Torsney KM, Noyce AJ, Doherty KM, Bestwick JP, Dobson R, Lees AJ (2014) Bone health in Parkinson’s disease: a systematic review and meta-analysis. J Neurol Neurosurg Psychiatry 85:1159–1166CrossRefPubMedPubMedCentralGoogle Scholar
  11. 11.
    van den Bos F, Speelman AD, Samson M, Munneke M, Bloem BR, Verhaar HJJ (2012) Parkinson’s disease and osteoporosis. Age Ageing 42:156–162PubMedGoogle Scholar
  12. 12.
    Chang KH, Chung CJ, Lin CL, Sung FC, Wu TN, Kao CH (2014) Increased risk of dementia in patients with osteoporosis: a population-based retrospective cohort analysis. Age (Dordrecht) 36:967–975CrossRefGoogle Scholar
  13. 13.
    Roos PM (2014) Osteoporosis in neurodegeneration. J Trace Elem Med Biol 28:418–421CrossRefPubMedGoogle Scholar
  14. 14.
    Sato Y, Honda Y, Iwamoto J, Amano N (2013) Comparison of non-vertebral fracture between minodronate and risedronate therapy in elderly female patients with Alzheimer disease. J Musculoskelet Neuronal Interact 13:346–352PubMedGoogle Scholar
  15. 15.
    Li S, Liu B, Zhang L, Rong L (2014) Amyloid beta peptide is elevated in osteoporotic bone tissues and enhances osteoclast function. Bone 61:164–175CrossRefPubMedGoogle Scholar
  16. 16.
    Xia WF, Jung JU, Shun C, Xiong S, Xiong L, Shi XM, Mei L, Xiong WC (2013) Swedish mutant APP suppresses osteoblast differentiation and causes osteoporotic deficit, which are ameliorated by N-acetyl-l-cysteine. J Bone Miner Res 28:2122–2135CrossRefPubMedGoogle Scholar
  17. 17.
    Lane RK, Hilsabeck T, Rea SL (2015) The role of mitochondrial dysfunction in age-related diseases. Biochim Biophys Acta 1847:1387–1400CrossRefPubMedGoogle Scholar
  18. 18.
    Xu P, Xu J, Liu S, Ren G, Yang Z (2012) In vitro toxicity of nanosized copper particles in PC12 cells induced by oxidative stress. J Nanopart Res 14:1–9Google Scholar
  19. 19.
    Liu S, Han Y, Zhang T, Yang Z (2011) Protective effect of trifluoperazine on hydrogen peroxide-induced apoptosis in PC12 cells. Brain Res Bull 84:183–188CrossRefPubMedGoogle Scholar
  20. 20.
    Xu L, Xu J, Liu S, Yang Z (2014) Induction of apoptosis by antimycin A in differentiated PC12 cell line. J Appl Toxicol 34:651–657CrossRefGoogle Scholar
  21. 21.
    Han Y-g, Liu S-c, Zhang T, Yang Z (2011) Induction of apoptosis by melamine in differentiated PC12 cells. Cell Mol Neurobiol 31:65–71CrossRefPubMedGoogle Scholar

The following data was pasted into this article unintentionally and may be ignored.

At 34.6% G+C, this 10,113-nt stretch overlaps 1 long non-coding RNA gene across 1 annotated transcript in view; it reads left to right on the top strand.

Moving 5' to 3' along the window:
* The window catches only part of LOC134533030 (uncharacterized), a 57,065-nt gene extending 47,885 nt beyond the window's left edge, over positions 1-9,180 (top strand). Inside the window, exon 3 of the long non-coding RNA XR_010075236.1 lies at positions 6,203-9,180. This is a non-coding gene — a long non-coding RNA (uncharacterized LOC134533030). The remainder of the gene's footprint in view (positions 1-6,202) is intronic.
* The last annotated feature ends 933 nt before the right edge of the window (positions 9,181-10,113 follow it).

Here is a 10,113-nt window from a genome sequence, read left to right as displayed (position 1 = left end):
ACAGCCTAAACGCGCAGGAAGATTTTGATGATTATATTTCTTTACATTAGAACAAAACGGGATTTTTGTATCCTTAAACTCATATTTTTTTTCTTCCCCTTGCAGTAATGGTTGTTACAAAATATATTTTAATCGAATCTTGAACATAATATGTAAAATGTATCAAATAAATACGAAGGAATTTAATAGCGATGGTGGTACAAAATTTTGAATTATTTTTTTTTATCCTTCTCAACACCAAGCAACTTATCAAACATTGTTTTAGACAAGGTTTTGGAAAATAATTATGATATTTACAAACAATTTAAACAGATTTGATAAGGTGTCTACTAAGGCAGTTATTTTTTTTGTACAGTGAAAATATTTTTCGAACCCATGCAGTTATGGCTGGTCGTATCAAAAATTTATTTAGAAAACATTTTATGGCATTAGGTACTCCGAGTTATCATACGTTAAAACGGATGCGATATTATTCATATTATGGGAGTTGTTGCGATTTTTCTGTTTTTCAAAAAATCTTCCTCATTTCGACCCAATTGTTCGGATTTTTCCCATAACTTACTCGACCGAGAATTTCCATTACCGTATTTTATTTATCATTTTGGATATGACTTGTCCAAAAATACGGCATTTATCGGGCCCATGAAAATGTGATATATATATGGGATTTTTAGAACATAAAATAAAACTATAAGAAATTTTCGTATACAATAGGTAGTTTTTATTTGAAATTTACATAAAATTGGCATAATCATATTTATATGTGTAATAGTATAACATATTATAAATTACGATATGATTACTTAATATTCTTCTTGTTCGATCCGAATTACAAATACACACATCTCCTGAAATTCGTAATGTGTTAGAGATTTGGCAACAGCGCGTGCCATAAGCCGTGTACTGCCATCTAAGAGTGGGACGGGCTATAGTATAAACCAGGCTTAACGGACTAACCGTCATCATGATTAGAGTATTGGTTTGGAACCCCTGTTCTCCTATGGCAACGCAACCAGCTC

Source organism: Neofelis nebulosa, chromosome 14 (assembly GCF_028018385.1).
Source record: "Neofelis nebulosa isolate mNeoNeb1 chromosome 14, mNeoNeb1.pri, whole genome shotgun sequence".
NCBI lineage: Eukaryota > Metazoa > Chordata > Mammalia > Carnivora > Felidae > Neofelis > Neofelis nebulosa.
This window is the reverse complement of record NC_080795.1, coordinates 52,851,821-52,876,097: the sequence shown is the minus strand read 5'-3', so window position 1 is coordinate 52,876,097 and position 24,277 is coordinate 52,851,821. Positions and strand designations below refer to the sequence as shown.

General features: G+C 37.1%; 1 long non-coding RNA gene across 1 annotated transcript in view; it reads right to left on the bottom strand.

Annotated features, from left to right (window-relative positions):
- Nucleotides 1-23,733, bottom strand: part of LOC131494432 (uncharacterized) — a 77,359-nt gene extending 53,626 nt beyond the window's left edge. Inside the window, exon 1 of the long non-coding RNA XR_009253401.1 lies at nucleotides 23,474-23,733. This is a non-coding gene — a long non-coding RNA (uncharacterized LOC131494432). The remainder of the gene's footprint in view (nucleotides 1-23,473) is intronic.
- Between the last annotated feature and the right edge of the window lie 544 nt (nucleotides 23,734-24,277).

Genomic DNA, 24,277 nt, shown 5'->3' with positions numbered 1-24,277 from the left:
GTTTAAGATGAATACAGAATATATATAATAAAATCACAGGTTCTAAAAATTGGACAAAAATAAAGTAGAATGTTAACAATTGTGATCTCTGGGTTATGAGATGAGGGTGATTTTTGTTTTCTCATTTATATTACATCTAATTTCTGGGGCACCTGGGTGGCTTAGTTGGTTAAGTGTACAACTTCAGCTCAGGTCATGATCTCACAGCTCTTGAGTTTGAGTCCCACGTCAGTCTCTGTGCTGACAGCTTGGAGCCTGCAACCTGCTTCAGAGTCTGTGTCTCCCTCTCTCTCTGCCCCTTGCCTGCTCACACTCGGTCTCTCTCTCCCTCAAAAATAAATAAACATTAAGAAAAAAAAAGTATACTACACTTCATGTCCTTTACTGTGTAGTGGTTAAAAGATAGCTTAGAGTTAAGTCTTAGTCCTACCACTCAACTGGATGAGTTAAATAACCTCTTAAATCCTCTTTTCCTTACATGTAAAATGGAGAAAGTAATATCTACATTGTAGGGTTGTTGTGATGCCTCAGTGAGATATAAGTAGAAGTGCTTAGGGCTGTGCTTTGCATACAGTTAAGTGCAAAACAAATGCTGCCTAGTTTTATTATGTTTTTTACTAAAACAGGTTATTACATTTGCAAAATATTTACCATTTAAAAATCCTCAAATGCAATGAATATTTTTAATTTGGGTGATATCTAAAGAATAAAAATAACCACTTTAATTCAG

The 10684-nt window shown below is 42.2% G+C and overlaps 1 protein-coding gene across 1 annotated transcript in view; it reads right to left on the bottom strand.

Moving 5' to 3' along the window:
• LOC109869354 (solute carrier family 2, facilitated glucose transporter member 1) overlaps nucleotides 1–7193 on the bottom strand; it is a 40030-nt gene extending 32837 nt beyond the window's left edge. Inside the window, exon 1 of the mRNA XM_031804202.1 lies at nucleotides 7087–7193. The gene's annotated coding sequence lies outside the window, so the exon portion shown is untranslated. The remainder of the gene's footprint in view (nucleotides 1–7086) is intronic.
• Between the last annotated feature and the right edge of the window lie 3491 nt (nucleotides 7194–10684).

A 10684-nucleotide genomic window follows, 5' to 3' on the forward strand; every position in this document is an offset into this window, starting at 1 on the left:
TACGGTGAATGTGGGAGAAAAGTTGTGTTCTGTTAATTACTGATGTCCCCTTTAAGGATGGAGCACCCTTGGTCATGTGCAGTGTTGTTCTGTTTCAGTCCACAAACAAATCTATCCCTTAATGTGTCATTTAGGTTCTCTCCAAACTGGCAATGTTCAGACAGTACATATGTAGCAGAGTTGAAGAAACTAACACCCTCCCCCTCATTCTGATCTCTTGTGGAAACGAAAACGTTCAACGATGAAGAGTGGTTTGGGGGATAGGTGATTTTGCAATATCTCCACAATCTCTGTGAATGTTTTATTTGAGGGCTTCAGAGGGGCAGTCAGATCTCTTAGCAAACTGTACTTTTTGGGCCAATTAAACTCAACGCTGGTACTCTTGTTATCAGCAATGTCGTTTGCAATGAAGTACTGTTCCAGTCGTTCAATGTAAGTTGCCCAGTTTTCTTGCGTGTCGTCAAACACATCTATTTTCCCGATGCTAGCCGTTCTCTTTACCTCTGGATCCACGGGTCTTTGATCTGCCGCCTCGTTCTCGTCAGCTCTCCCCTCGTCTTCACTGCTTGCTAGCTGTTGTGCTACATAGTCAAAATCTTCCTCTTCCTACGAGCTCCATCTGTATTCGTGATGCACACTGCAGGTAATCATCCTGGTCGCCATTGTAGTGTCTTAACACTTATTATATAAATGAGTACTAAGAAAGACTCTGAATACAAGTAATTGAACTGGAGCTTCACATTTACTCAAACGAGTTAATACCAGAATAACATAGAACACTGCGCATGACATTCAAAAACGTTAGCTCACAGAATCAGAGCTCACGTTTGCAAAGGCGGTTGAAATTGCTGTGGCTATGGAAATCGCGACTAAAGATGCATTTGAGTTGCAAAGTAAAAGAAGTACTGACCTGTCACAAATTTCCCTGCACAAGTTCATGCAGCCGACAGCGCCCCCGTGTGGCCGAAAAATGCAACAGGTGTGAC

22. 22.
    Yang X, Wang Y, Luo J, Liu S, Yang Z (2011) Protective effects of YC-1 against glutamate induced PC12 cell apoptosis. Cell Mol Neurobiol 31:303–311CrossRefPubMedGoogle Scholar
  23. 23.
    Yu L, Wang N, Zhang Y, Wang Y, Li J, Wu Q, Liu Y (2014) Neuroprotective effect of muscone on glutamate-induced apoptosis in PC12 cells via antioxidant and Ca(2+) antagonism. Neurochem Int 70:10–21CrossRefPubMedGoogle Scholar
  24. 24.
    Yan F, Wang M, Chen H, Su J, Wang X, Wang F, Xia L, Li Q (2011) Gambogenic acid mediated apoptosis through the mitochondrial oxidative stress and inactivation of Akt signaling pathway in human nasopharyngeal carcinoma CNE-1 cells. Eur J Pharmacol 652:23–32CrossRefPubMedGoogle Scholar
  25. 25.
    Lin SS, Zhu B, Guo ZK, Huang GZ, Wang Z, Chen J, Wei XJ, Li Q (2014) Bone marrow mesenchymal stem cell-derived microvesicles protect rat pheochromocytoma PC12 cells from glutamate-induced injury via a PI3K/Akt dependent pathway. Neurochem Res 39:922–931CrossRefPubMedGoogle Scholar
  26. 26.
    Liu X, Feng L, Yan M, Xu K, Yu Y, Zheng X (2010) Changes in mitochondrial dynamics during amyloid beta-induced PC12 cell apoptosis. Mol Cell Biochem 344:277–284CrossRefPubMedGoogle Scholar
  27. 27.
    Liu S-b, Zhang N, Guo Y-y, Zhao R, Shi T-y, Feng S-f, Wang S-q, Yang Q, Li X-q, Wu Y-m, Ma L, Hou Y, Xiong L-z, Zhang W, Zhao M-g (2012) G-Protein-coupled receptor 30 mediates rapid neuroprotective effects of estrogen via depression of NR2B-containing NMDA receptors. Journal of Neuroscience 32:4887–4900CrossRefPubMedGoogle Scholar
  28. 28.
    Papapoulos SE (2008) Bisphosphonates: how do they work? Best Pract Res Clin Endocrinol Metab 22:831–847CrossRefPubMedGoogle Scholar
  29. 29.